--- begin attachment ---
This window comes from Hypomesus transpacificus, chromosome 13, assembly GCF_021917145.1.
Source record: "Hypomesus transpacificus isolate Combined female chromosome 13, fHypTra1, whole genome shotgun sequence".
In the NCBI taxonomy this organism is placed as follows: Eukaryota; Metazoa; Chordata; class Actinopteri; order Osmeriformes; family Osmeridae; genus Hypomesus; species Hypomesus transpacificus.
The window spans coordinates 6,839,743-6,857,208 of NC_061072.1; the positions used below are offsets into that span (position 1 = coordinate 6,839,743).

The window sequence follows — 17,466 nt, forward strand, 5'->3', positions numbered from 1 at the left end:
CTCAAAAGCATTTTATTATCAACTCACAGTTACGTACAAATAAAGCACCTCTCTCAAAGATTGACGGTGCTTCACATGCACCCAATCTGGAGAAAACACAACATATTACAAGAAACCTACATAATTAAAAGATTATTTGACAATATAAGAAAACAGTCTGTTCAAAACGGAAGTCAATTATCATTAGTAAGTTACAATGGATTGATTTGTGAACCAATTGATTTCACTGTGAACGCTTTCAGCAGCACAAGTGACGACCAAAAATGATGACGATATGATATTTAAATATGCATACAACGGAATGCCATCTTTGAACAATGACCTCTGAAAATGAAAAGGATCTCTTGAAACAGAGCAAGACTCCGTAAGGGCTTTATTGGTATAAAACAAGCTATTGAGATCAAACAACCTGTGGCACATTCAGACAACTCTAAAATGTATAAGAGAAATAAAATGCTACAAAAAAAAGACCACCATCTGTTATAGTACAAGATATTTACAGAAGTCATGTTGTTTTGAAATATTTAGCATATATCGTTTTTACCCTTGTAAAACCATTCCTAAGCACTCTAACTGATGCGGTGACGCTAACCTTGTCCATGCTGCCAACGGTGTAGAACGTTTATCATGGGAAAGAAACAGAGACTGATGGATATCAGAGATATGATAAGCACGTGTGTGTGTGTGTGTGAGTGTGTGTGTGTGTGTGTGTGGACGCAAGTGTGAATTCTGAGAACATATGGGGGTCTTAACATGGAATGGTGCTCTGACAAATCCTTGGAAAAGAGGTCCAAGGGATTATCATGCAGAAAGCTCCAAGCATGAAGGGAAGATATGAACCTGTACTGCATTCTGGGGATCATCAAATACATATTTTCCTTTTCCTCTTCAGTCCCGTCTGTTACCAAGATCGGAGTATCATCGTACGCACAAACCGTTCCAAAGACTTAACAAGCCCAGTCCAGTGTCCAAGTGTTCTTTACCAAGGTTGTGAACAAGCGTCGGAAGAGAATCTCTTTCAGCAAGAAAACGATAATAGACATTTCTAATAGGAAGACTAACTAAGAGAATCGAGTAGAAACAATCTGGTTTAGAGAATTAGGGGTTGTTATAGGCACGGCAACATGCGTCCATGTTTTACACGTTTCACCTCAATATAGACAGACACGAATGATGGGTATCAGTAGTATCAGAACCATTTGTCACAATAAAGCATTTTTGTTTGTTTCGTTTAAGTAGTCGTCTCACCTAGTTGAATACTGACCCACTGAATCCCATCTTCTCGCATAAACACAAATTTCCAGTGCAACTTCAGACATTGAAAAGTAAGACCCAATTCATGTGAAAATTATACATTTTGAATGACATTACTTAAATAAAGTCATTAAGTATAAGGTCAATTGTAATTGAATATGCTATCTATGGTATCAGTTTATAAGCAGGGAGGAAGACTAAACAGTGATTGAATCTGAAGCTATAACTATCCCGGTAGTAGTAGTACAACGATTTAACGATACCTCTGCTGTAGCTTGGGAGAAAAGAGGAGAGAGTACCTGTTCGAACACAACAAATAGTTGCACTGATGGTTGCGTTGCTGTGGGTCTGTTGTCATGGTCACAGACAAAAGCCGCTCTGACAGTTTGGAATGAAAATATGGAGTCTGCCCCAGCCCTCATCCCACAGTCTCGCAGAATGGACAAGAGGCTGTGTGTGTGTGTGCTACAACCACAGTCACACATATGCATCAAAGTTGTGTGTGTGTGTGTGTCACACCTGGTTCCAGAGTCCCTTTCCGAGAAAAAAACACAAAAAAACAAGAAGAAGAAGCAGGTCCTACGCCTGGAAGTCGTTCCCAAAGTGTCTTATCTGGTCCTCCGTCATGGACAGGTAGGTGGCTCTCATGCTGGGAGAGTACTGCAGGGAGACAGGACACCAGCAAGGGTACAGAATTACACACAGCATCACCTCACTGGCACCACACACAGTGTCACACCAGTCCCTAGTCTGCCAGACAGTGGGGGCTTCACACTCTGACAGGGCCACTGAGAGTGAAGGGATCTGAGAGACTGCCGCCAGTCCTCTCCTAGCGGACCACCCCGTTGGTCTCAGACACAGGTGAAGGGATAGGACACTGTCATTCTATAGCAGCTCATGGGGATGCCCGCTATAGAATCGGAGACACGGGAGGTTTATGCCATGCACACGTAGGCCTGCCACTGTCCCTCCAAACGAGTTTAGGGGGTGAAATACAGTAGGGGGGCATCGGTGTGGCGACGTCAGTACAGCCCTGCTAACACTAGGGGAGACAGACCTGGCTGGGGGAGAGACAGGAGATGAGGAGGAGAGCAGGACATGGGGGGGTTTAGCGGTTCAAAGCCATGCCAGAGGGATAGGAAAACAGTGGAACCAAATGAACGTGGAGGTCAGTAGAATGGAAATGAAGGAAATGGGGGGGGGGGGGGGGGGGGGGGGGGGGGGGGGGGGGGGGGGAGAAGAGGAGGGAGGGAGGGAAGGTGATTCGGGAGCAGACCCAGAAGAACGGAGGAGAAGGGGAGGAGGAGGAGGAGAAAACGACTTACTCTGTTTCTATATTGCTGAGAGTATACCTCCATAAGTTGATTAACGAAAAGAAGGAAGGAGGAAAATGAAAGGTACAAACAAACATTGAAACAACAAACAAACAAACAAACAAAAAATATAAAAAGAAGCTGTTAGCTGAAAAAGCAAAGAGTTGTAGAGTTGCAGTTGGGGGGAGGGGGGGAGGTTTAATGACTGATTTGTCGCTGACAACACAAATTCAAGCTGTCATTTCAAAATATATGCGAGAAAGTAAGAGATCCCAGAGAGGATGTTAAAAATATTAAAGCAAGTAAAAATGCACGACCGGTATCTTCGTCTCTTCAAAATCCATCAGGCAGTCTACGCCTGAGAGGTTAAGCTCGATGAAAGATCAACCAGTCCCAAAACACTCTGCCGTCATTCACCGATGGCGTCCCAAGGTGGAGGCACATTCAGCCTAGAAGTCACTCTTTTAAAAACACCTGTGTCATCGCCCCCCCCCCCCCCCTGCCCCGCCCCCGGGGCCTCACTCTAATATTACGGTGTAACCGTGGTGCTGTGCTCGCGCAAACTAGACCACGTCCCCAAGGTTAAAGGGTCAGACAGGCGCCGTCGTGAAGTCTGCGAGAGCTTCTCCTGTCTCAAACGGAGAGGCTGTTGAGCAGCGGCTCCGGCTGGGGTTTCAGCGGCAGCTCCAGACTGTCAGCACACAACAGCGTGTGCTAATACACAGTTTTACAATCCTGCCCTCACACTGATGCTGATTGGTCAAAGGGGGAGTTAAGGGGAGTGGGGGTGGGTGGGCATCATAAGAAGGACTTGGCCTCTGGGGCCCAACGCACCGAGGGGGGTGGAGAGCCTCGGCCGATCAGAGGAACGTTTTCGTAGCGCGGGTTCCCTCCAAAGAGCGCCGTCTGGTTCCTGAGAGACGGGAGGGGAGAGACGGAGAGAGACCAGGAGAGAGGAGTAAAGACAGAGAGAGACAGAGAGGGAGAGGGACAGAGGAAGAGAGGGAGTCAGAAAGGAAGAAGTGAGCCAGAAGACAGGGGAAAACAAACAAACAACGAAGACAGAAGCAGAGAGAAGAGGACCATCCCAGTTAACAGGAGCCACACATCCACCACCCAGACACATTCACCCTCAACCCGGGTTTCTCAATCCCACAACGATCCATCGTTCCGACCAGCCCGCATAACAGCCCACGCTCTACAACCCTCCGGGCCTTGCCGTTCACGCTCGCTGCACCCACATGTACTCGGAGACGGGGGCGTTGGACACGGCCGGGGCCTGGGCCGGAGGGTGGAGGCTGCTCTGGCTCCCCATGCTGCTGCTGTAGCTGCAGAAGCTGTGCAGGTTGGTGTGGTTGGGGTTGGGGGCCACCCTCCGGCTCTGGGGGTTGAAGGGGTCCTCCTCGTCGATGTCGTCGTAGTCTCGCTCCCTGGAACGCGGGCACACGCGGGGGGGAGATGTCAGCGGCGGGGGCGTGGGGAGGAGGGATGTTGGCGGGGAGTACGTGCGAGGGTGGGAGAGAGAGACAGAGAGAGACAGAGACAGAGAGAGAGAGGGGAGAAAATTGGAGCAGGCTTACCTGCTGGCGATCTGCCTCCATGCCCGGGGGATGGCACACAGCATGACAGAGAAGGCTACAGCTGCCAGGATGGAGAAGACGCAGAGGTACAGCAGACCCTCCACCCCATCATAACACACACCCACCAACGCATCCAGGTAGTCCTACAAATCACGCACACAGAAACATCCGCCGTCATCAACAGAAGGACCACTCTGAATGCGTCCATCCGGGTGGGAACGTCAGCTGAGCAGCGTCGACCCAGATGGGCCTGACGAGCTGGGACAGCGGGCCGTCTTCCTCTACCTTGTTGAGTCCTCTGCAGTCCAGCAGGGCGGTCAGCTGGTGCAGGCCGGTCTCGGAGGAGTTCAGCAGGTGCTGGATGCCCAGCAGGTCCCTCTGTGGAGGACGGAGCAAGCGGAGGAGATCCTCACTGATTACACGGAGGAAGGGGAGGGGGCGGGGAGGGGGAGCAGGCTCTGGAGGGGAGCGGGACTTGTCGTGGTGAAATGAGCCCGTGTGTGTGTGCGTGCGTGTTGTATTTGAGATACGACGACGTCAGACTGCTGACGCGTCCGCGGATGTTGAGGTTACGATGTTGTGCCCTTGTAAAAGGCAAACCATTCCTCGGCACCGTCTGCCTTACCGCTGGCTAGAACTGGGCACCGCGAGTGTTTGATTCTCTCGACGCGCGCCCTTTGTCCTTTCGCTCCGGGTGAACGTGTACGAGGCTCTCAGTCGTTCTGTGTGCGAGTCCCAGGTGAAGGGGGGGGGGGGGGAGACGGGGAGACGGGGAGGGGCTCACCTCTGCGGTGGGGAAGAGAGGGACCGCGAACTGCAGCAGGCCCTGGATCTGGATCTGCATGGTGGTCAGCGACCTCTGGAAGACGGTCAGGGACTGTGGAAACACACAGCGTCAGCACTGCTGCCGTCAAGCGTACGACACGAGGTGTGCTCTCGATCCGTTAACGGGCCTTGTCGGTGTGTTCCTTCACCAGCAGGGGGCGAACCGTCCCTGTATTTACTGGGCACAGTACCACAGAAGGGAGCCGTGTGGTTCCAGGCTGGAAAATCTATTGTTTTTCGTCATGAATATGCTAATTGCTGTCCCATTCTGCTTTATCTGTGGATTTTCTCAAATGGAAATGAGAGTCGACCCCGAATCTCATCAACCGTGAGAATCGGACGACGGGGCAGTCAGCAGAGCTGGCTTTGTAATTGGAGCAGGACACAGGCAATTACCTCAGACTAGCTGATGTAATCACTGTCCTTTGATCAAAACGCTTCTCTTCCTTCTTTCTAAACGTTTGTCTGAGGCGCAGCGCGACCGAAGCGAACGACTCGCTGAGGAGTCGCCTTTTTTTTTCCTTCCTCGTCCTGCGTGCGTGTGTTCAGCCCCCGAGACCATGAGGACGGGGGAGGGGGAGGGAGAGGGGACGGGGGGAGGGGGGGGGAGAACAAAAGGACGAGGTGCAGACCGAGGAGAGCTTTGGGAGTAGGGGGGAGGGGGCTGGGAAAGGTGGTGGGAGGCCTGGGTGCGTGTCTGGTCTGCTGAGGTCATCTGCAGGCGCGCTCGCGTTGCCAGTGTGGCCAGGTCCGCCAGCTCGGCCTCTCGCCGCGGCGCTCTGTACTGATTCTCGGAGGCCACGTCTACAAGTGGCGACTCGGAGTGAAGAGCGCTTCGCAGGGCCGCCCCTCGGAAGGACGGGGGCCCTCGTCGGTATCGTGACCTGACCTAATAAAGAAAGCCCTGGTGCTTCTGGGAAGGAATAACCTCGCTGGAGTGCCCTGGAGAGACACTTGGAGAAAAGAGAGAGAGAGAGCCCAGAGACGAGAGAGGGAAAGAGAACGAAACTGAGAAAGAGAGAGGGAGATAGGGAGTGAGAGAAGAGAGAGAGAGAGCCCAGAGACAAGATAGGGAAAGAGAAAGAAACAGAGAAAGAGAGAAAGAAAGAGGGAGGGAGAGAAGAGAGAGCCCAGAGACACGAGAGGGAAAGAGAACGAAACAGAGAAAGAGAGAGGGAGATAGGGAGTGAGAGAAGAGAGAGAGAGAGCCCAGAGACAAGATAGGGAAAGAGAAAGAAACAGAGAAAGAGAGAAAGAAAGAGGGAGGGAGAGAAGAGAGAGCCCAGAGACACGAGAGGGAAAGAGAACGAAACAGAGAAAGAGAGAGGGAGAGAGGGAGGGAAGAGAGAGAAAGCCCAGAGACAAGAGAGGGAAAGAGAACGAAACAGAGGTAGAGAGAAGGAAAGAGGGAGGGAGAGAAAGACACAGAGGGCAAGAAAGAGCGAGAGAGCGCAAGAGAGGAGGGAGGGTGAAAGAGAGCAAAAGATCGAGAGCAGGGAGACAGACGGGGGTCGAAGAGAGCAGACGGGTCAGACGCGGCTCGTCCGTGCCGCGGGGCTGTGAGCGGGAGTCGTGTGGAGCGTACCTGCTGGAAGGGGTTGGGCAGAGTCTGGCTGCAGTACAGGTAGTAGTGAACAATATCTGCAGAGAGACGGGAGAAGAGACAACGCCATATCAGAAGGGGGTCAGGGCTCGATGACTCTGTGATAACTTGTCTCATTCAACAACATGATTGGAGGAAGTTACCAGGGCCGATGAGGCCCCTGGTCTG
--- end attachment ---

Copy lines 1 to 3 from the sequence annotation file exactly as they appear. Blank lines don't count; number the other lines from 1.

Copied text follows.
This window comes from Hypomesus transpacificus, chromosome 13, assembly GCF_021917145.1.
Source record: "Hypomesus transpacificus isolate Combined female chromosome 13, fHypTra1, whole genome shotgun sequence".
In the NCBI taxonomy this organism is placed as follows: Eukaryota; Metazoa; Chordata; class Actinopteri; order Osmeriformes; family Osmeridae; genus Hypomesus; species Hypomesus transpacificus.